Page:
Closing the Gate

Race, Politics, and the Chinese Exclusion Act

By Andrew Gyory

368 pp., 6.125 x 9.25, 31 illus., appends., notes, bibl., index

  • Paperback ISBN: 978-0-8078-4739-8
    Published: November 1998
  • eBook ISBN: 978-0-8078-6675-7
    Published: November 2000

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Awards & distinctions

1998 Theodore Saloutos Memorial Award in Immigration History, Immigration History Society

Honorable Mention, 1999 Outstanding Book Award, Gustavus Myers Center for the Study of Bigotry and Human Rights in North America

A 1999 Choice Outstanding Academic Book

The Chinese Exclusion Act of 1882, which barred practically all

Chinese from American shores for ten years, was the first federal

law that banned a group of immigrants solely on the basis of race

or nationality. By changing America's traditional policy of open

immigration, this landmark legislation set a precedent for future

restrictions against Asian immigrants in the early 1900s and

against Europeans in the 1920s.

Tracing the origins of the Chinese Exclusion Act, Andrew

Gyory presents a bold new interpretation of American politics

during Reconstruction and the Gilded Age. Rather than directly

confront such divisive problems as class conflict, economic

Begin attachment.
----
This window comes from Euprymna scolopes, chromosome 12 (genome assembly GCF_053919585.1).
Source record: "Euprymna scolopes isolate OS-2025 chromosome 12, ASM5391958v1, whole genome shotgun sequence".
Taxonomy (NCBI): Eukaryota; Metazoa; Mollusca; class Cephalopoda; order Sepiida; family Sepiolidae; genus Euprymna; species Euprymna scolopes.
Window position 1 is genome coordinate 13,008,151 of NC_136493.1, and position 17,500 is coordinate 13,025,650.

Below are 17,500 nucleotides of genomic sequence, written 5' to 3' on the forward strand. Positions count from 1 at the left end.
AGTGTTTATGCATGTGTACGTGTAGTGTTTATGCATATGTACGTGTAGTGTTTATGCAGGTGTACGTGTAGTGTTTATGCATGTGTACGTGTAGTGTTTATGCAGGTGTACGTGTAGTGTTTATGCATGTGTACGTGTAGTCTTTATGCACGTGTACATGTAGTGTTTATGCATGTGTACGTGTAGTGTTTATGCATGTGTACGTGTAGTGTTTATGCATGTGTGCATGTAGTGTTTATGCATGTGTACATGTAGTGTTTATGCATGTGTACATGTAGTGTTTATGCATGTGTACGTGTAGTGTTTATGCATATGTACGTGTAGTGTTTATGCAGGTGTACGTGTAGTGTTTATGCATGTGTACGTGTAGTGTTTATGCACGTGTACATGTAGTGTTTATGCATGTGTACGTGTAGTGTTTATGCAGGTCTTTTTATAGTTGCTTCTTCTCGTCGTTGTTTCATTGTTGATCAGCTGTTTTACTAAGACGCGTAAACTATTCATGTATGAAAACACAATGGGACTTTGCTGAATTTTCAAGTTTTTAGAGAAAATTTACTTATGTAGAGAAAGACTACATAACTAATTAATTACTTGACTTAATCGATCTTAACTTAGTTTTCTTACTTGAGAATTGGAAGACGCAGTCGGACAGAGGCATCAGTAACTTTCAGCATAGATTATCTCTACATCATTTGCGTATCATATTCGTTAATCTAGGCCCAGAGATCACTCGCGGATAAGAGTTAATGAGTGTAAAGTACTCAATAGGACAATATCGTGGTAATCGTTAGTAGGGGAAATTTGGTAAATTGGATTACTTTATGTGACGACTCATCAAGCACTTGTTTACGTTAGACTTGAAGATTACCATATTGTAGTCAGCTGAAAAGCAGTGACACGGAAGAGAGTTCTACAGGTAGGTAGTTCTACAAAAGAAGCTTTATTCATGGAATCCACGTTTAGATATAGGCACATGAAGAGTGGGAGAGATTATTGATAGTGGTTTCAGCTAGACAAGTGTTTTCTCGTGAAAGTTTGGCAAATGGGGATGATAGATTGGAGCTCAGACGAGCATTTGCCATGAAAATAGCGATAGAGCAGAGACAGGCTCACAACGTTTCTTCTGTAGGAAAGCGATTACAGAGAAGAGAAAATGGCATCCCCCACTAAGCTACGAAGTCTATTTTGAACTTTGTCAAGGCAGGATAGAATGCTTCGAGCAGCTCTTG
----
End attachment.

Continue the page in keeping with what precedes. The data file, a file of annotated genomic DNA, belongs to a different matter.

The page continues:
depression, and rising unemployment, he contends, politicians

sought a safe, nonideological solution to the nation's industrial

crisis--and latched onto Chinese exclusion. Ignoring workers'

demands for an end simply to imported contract labor, they

claimed instead that working people would be better off if there

were no Chinese immigrants. By playing the race card, Gyory

argues, national politicians--not California, not organized

labor, and not a general racist atmosphere--provided the motive

force behind the era's most racist legislation.

About the Author

Andrew Gyory holds a Ph.D. in American history from the University of Massachusetts. He lives in Maplewood, New Jersey.
For more information about Andrew Gyory, visit the Author Page.

Reviews

"The most detailed account available of Chinese exclusion as a national issue."--Journal of Interdisciplinary History

"A fine book, well argued, well documented, and well written. It raises important issues of democratic politics. Like a tragic drama, it offers examples of human courage and character in a losing battle to the craven drive for power by a few consummate manipulators of public prejudice. Read and be warned."--Pacific Northwest Quarterly

"Gyory manages to provide an informative new study by combining extensive research with engaging prose. . . . An excellent work. Certain to become the standard account of America’s initial Chinese exclusion, it is highly recommended for all academic and larger public libraries."--Choice

"One of the most noteworthy contributions in U.S. political history in years. Gyory rescues our understanding of the tragedy of Chinese exclusion (and by extension other American racial practices) from the glib generalities reliant on a resort to 'racist culture' in favor of a painstaking--if painful--account of specific political agency."--Leon Fink, University of North Carolina at Chapel Hill

"Gyory's work is the first fresh, original interpretation of the origins of Chinese exclusion in quite some time. It is an exciting study because he challenges the standard interpretations which have stood for years and become incorporated into the 'textbook' versions of American history."--Lucy E. Salyer, University of New Hampshire